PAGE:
Lessons Learned from Atlanta Falcons', Thomas Dimitroff's 2012 Draft Strategy

Sigmund BloomNFL Draft Lead WriterJuly 24, 2012

FLOWERY BRANCH, GA - AUGUST 01:  General manager Thomas Dimitroff of the Atlanta Falcons during opening day of training camp on August 1, 2009 at the Falcons Training Complex in Flowery Branch, Georgia.  (Photo by Kevin C. Cox/Getty Images)
Kevin C. Cox/Getty Images

No team was bolder in the 2011 draft than the Atlanta Falcons, trading five picks, including their 2011 and 2012 first-rounders to move up for wide receiver Julio Jones. The team still ended up being one and done in the playoffs for the third time in the Dimitroff/Smith/Ryan era. Dimitroff now had to approach the the 2012 draft without his first and fourth-round pick and still basically where he was coming into the 2011 season. How would he deploy his limited resources to try to take the next step?


There was one area that the Falcons felt the need to improve more than any other

The Falcons offensive line was somewhere between a liability and a disaster last year. Everyone remembers the Matt Ryan pick in 2008, but Dimitroff moved up for Sam Baker later in the first round, and the move has not yielded a stalwart left tackle. The right guard position was a mess "led" by Garrett Reynolds.

Atlanta wisely used its first two picks on center/guard Peter Konz and offensive tackle Lamar Holmes. This is an admission that while the team has become a consistent winner, it needs to improve the line to get past its first playoff game. It's rarely as simple as "fill your biggest need with your earliest picks" in the draft, but the Falcons did just that.


The Falcons mixed their approaches to addressing the offensive line

Not that Dimitroff didn't show a little nuance to his strategy. Peter Konz was projected as a first-rounder by some, being the No. 1 center on the board. It must have made the Falcons sweat bullets to see him fall close to their pick, but they lacked the ammunition to trade up for him when he ended up in their strike zone. Patience paid off, and they landed a player who can conceivably start at any of the three interior offensive line positions.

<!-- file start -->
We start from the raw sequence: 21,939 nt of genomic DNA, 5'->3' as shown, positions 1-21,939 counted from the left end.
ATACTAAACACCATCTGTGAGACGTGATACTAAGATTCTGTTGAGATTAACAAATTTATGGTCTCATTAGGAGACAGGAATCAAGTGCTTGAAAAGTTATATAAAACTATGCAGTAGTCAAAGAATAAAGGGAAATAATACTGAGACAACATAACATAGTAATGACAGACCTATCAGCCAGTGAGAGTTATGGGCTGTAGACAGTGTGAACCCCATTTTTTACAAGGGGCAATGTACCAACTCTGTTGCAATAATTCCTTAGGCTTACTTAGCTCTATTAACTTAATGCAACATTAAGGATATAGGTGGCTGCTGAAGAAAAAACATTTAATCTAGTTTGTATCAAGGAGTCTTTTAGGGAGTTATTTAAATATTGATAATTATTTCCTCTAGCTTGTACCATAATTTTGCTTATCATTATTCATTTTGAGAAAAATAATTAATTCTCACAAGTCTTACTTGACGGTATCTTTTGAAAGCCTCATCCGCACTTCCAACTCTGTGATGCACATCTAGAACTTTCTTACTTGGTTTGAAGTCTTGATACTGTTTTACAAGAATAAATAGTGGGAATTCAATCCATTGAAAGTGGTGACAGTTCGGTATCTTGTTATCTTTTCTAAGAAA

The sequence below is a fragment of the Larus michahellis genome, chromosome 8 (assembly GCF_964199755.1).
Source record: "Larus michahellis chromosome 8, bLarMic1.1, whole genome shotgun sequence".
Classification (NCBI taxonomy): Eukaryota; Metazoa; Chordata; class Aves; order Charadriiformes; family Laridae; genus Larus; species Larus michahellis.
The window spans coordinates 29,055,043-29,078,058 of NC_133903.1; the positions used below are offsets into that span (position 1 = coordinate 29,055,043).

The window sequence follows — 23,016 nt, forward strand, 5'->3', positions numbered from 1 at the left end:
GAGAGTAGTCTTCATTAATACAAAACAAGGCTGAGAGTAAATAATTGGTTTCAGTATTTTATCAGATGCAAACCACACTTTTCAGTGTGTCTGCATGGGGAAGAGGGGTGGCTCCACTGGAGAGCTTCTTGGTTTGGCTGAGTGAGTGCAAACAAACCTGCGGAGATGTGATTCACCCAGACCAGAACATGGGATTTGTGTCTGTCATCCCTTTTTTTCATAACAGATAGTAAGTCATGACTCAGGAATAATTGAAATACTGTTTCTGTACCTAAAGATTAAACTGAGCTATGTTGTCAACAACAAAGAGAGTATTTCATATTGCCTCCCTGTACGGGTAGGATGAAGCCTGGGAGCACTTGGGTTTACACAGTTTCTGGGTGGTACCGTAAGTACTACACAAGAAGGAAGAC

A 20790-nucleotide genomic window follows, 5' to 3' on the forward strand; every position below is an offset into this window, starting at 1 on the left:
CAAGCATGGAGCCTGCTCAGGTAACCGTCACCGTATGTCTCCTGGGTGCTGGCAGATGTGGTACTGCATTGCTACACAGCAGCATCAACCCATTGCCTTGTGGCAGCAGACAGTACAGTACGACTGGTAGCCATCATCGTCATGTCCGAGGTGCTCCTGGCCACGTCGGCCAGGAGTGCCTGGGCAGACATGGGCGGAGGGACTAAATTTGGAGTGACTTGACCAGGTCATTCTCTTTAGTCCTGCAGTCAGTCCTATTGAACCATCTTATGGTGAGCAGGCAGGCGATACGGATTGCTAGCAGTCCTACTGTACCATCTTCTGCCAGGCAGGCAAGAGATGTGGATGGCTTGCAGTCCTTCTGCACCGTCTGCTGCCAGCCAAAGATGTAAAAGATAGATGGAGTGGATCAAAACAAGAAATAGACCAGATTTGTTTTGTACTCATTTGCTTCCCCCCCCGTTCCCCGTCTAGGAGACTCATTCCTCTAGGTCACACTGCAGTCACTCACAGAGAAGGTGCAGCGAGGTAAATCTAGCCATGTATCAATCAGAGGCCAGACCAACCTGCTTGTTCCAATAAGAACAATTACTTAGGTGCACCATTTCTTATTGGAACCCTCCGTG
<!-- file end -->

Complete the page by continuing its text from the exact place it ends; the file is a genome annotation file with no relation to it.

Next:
With the third-round pick, they took a project, Lamar Holmes of Southern Mississippi. He has the rare size/athleticism combination to play left tackle in the pros, but unlike Konz, he won't help right away. Mixing immediate gratification with long-term planning got the Falcons to this point, and it should at least keep them there for a while as long as Dimitroff varies his use of draft picks like this.


Dimitroff is thinking about the bottom line

It might seem outdated to take a fullback in the draft these days. The fifth-round pick used on Bradie Ewing means he was an elite fullback in the Falcons eyes. In addition to giving Atlanta a fullback who might be better-suited for a zone blocking running game and other variations on a straight-ahead power running game (not that Ewing can't excel there, too), Dimitroff saved the Falcons a ton of money with this move.

Former fullback Ovie Mughelli was cut in March, saving the team his three million dollar base salary this year, which happens to be more than 800,000 dollars greater than the value of Ewing's entire four-year contract. The Falcons were able to retain a lot of their free agents this year because of these kinds of personnel moves that are also savvy from a fiscal standpoint.